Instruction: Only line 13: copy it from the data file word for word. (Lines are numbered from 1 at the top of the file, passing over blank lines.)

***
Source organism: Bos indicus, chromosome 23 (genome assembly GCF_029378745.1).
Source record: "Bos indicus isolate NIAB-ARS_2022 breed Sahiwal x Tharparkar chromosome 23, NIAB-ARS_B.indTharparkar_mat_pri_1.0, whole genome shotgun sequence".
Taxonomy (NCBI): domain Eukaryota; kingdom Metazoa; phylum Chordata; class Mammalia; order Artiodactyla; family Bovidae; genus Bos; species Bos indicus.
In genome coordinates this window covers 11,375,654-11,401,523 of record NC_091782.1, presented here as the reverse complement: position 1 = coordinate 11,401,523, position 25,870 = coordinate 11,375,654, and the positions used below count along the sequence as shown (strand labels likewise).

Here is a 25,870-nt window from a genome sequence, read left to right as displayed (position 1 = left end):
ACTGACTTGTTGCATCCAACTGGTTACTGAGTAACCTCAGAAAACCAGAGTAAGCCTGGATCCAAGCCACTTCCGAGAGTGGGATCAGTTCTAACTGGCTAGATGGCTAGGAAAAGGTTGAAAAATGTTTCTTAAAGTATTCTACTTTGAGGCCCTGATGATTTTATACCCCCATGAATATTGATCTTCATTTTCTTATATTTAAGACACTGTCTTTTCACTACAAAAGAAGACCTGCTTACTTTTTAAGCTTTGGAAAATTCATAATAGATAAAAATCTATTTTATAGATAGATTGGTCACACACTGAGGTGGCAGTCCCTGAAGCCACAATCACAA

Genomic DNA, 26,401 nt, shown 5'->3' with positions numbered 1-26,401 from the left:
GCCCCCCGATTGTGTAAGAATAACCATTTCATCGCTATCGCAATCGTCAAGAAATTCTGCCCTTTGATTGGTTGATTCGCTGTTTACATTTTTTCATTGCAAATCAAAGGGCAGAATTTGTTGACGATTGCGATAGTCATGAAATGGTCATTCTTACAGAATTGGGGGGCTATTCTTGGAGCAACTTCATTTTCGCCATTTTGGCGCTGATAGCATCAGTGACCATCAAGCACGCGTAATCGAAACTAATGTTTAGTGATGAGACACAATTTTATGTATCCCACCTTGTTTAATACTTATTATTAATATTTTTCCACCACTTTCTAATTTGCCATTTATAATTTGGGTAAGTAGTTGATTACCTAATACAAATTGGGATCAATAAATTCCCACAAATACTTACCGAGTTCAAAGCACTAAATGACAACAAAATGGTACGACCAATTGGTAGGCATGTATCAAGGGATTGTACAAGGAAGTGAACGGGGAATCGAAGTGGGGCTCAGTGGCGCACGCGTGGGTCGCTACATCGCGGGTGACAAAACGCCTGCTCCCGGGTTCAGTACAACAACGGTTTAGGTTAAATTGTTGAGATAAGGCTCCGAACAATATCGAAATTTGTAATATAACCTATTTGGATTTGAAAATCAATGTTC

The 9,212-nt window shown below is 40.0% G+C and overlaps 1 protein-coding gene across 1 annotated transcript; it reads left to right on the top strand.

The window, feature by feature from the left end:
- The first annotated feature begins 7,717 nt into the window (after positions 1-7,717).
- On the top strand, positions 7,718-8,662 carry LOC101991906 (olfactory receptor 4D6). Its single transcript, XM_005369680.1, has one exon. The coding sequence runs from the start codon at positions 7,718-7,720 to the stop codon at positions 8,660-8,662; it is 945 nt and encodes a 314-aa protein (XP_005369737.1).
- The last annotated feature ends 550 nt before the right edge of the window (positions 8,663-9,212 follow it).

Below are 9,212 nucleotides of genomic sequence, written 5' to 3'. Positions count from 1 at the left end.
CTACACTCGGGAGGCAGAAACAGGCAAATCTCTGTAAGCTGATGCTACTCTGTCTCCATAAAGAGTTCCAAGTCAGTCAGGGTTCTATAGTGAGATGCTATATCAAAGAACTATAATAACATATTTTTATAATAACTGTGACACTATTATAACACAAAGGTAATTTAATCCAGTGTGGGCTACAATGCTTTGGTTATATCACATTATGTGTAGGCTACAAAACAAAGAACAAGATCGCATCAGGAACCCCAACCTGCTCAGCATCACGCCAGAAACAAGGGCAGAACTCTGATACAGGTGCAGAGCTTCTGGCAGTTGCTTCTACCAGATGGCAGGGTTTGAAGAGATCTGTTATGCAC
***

- The last annotated feature ends 550 nt before the right edge of the window (positions 8,663-9,212 follow it).